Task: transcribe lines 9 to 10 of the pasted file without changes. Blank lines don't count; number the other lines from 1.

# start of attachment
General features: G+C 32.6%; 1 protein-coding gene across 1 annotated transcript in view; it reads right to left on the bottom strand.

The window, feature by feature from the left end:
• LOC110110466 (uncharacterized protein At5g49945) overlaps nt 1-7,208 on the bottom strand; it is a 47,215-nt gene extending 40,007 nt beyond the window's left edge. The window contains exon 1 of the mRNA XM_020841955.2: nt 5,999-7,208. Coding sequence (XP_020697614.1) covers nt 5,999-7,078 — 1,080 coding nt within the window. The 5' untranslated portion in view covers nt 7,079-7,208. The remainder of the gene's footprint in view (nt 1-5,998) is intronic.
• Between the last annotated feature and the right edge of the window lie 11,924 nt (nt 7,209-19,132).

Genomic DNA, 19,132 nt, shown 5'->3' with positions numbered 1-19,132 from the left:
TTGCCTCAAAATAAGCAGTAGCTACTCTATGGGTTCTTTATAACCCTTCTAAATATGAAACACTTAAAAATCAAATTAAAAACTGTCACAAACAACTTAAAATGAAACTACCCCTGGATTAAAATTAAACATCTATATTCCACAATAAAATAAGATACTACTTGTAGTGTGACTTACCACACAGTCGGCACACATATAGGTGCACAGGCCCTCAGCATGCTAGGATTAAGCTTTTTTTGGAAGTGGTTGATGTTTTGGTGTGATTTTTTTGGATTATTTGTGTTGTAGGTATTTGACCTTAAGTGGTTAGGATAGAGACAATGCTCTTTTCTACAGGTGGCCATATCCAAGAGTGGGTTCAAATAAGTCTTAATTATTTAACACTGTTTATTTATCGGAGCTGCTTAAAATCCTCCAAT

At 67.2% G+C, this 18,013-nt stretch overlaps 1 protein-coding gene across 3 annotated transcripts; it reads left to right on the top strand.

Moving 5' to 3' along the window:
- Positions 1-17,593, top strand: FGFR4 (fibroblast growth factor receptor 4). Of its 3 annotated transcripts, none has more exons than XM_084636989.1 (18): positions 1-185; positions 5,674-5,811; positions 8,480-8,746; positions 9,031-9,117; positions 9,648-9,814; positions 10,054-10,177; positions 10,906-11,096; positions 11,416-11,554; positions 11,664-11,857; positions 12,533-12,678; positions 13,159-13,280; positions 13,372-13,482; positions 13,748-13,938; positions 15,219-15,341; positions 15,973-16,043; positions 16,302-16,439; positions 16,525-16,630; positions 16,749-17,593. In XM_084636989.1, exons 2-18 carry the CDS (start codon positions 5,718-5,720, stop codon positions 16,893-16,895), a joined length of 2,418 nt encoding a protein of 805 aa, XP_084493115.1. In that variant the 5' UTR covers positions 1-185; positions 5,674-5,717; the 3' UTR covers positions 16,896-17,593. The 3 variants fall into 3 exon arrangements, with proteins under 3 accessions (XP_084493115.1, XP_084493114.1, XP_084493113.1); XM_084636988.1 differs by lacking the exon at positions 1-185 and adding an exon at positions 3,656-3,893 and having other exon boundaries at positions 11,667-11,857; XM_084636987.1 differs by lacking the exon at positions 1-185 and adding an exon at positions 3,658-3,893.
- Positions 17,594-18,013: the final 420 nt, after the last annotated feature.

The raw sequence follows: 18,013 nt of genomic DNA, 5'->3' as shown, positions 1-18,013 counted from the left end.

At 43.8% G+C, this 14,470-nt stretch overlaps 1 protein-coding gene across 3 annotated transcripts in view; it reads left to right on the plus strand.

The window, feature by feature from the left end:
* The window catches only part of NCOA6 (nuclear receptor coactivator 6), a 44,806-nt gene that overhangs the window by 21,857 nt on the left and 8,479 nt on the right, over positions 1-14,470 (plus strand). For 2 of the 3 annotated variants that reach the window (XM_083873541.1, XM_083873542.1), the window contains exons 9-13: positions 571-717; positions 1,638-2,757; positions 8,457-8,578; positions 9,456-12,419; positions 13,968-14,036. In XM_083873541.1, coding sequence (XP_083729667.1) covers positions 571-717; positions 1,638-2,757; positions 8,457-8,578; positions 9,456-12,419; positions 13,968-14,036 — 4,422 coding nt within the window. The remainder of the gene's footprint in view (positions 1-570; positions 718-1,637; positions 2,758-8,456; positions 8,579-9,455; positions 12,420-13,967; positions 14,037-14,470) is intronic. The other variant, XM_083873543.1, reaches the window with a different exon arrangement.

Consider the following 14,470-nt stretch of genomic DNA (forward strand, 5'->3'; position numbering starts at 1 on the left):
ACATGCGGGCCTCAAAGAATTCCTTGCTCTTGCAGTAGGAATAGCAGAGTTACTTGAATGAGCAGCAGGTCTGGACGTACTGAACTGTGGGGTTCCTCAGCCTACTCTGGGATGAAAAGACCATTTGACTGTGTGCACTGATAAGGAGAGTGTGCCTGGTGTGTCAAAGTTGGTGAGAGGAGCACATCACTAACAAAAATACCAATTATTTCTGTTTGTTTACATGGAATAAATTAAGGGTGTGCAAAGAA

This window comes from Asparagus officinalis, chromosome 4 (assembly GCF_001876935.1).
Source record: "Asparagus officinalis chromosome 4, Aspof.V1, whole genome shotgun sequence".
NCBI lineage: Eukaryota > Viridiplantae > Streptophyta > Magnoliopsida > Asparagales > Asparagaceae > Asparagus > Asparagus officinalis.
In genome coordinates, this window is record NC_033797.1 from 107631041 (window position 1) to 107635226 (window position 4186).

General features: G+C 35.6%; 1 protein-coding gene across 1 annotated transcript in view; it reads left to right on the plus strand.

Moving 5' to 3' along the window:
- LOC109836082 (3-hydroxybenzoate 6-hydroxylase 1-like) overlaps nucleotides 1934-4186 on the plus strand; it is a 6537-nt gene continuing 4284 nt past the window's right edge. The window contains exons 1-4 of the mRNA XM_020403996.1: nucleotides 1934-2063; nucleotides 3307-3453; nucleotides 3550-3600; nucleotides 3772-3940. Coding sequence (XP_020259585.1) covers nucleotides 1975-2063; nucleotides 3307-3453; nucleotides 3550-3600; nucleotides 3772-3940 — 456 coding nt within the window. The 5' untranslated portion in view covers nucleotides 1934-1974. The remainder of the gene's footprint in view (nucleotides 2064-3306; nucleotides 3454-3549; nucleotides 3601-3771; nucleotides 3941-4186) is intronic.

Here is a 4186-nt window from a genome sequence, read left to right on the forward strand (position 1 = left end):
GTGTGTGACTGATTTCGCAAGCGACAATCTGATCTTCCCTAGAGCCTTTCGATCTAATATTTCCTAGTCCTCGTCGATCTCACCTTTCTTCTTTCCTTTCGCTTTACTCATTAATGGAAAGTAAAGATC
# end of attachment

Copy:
- Positions 1-17,593, top strand: FGFR4 (fibroblast growth factor receptor 4). Of its 3 annotated transcripts, none has more exons than XM_084636989.1 (18): positions 1-185; positions 5,674-5,811; positions 8,480-8,746; positions 9,031-9,117; positions 9,648-9,814; positions 10,054-10,177; positions 10,906-11,096; positions 11,416-11,554; positions 11,664-11,857; positions 12,533-12,678; positions 13,159-13,280; positions 13,372-13,482; positions 13,748-13,938; positions 15,219-15,341; positions 15,973-16,043; positions 16,302-16,439; positions 16,525-16,630; positions 16,749-17,593. In XM_084636989.1, exons 2-18 carry the CDS (start codon positions 5,718-5,720, stop codon positions 16,893-16,895), a joined length of 2,418 nt encoding a protein of 805 aa, XP_084493115.1. In that variant the 5' UTR covers positions 1-185; positions 5,674-5,717; the 3' UTR covers positions 16,896-17,593. The 3 variants fall into 3 exon arrangements, with proteins under 3 accessions (XP_084493115.1, XP_084493114.1, XP_084493113.1); XM_084636988.1 differs by lacking the exon at positions 1-185 and adding an exon at positions 3,656-3,893 and having other exon boundaries at positions 11,667-11,857; XM_084636987.1 differs by lacking the exon at positions 1-185 and adding an exon at positions 3,658-3,893.
- Positions 17,594-18,013: the final 420 nt, after the last annotated feature.